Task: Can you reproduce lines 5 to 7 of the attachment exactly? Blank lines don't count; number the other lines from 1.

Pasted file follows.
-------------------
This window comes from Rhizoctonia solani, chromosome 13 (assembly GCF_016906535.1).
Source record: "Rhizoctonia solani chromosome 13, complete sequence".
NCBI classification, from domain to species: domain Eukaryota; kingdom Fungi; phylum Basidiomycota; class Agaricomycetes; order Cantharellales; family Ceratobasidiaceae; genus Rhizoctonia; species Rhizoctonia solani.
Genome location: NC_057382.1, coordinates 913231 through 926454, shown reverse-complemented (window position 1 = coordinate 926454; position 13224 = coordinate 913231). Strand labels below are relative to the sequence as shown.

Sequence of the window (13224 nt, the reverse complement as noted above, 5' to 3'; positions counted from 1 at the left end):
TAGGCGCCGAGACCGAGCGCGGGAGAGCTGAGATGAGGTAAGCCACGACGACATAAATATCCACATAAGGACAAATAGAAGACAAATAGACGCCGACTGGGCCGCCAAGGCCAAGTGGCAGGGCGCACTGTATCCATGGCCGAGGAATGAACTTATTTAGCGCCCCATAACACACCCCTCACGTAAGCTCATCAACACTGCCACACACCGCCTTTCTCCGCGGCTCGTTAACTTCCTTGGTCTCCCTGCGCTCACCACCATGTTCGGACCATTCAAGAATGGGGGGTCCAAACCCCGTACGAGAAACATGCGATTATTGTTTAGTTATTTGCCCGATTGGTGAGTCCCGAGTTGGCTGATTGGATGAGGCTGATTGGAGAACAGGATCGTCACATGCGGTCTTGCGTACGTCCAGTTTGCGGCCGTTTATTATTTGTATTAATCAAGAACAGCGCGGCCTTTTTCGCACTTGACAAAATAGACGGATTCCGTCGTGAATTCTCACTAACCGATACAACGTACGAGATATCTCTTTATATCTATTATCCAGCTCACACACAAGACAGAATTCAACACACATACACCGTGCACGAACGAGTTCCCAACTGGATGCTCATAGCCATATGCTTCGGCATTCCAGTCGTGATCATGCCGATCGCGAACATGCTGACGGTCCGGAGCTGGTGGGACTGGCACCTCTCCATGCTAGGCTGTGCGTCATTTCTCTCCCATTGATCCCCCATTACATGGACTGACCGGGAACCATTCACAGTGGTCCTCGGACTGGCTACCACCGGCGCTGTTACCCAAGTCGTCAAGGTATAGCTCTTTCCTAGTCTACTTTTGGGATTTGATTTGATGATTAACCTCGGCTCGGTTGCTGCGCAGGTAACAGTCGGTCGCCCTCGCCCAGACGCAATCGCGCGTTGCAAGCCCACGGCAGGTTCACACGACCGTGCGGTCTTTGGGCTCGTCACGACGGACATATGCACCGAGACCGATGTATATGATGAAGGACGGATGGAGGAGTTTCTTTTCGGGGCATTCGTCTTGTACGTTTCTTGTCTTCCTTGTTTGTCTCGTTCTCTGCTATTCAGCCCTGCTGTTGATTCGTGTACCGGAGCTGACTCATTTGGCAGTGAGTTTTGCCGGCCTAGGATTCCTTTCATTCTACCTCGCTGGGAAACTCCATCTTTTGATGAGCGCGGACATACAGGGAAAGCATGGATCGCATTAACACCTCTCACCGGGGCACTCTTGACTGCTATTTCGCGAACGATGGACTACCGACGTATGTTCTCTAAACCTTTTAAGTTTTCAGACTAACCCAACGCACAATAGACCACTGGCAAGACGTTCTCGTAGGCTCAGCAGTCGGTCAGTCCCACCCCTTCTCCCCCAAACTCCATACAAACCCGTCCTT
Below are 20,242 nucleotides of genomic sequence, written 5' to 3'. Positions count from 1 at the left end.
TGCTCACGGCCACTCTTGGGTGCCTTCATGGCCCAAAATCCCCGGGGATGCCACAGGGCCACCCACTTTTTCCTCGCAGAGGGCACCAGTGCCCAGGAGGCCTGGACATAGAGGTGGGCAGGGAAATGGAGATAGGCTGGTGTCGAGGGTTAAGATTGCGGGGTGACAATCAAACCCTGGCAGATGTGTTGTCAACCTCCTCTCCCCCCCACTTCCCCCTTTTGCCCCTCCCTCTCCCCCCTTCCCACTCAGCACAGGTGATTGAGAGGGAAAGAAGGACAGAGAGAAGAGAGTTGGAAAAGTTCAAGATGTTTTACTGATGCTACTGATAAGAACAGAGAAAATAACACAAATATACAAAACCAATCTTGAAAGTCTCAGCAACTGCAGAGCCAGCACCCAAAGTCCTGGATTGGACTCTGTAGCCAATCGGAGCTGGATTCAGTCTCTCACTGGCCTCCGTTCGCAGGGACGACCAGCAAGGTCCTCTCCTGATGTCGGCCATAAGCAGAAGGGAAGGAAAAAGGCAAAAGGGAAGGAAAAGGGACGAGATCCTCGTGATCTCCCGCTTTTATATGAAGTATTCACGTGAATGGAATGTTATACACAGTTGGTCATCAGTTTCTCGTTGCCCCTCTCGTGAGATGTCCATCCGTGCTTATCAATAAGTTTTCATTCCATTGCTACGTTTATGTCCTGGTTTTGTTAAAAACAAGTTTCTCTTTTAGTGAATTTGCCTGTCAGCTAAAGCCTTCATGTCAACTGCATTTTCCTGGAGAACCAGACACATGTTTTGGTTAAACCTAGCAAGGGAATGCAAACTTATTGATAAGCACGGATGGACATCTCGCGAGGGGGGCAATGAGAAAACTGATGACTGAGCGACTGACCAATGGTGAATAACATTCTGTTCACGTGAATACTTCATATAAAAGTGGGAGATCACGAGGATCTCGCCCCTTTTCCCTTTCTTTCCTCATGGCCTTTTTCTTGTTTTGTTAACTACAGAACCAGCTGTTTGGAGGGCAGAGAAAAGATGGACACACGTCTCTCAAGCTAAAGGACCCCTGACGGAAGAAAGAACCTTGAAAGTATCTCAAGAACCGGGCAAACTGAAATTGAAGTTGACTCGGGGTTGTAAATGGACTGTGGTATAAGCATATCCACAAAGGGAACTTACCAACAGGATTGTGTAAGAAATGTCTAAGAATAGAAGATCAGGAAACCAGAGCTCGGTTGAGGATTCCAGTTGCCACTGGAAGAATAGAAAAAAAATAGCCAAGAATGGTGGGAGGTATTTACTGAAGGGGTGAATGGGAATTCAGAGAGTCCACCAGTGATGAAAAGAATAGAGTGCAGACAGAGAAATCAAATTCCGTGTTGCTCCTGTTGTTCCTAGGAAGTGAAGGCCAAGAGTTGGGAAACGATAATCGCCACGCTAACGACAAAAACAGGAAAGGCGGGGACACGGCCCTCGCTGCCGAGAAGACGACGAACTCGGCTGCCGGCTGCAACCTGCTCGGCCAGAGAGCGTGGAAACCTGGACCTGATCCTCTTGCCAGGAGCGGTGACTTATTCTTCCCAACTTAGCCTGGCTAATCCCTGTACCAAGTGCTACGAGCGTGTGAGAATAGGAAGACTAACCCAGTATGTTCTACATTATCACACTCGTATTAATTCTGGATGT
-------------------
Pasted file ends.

Sequence of the window (13224 nt, the reverse complement as noted above, 5' to 3'; positions counted from 1 at the left end):
TAGGCGCCGAGACCGAGCGCGGGAGAGCTGAGATGAGGTAAGCCACGACGACATAAATATCCACATAAGGACAAATAGAAGACAAATAGACGCCGACTGGGCCGCCAAGGCCAAGTGGCAGGGCGCACTGTATCCATGGCCGAGGAATGAACTTATTTAGCGCCCCATAACACACCCCTCACGTAAGCTCATCAACACTGCCACACACCGCCTTTCTCCGCGGCTCGTTAACTTCCTTGGTCTCCCTGCGCTCACCACCATGTTCGGACCATTCAAGAATGGGGGGTCCAAACCCCGTACGAGAAACATGCGATTATTGTTTAGTTATTTGCCCGATTGGTGAGTCCCGAGTTGGCTGATTGGATGAGGCTGATTGGAGAACAGGATCGTCACATGCGGTCTTGCGTACGTCCAGTTTGCGGCCGTTTATTATTTGTATTAATCAAGAACAGCGCGGCCTTTTTCGCACTTGACAAAATAGACGGATTCCGTCGTGAATTCTCACTAACCGATACAACGTACGAGATATCTCTTTATATCTATTATCCAGCTCACACACAAGACAGAATTCAACACACATACACCGTGCACGAACGAGTTCCCAACTGGATGCTCATAGCCATATGCTTCGGCATTCCAGTCGTGATCATGCCGATCGCGAACATGCTGACGGTCCGGAGCTGGTGGGACTGGCACCTCTCCATGCTAGGCTGTGCGTCATTTCTCTCCCATTGATCCCCCATTACATGGACTGACCGGGAACCATTCACAGTGGTCCTCGGACTGGCTACCACCGGCGCTGTTACCCAAGTCGTCAAGGTATAGCTCTTTCCTAGTCTACTTTTGGGATTTGATTTGATGATTAACCTCGGCTCGGTTGCTGCGCAGGTAACAGTCGGTCGCCCTCGCCCAGACGCAATCGCGCGTTGCAAGCCCACGGCAGGTTCACACGACCGTGCGGTCTTTGGGCTCGTCACGACGGACATATGCACCGAGACCGATGTATATGATGAAGGACGGATGGAGGAGTTTCTTTTCGGGGCATTCGTCTTGTACGTTTCTTGTCTTCCTTGTTTGTCTCGTTCTCTGCTATTCAGCCCTGCTGTTGATTCGTGTACCGGAGCTGACTCATTTGGCAGTGAGTTTTGCCGGCCTAGGATTCCTTTCATTCTACCTCGCTGGGAAACTCCATCTTTTGATGAGCGCGGACATACAGGGAAAGCATGGATCGCATTAACACCTCTCACCGGGGCACTCTTGACTGCTATTTCGCGAACGATGGACTACCGACGTATGTTCTCTAAACCTTTTAAGTTTTCAGACTAACCCAACGCACAATAGACCACTGGCAAGACGTTCTCGTAGGCTCAGCAGTCGGTCAGTCCCACCCCTTCTCCCCCAAACTCCATACAAACCCGTCCTT
Below are 20,242 nucleotides of genomic sequence, written 5' to 3'. Positions count from 1 at the left end.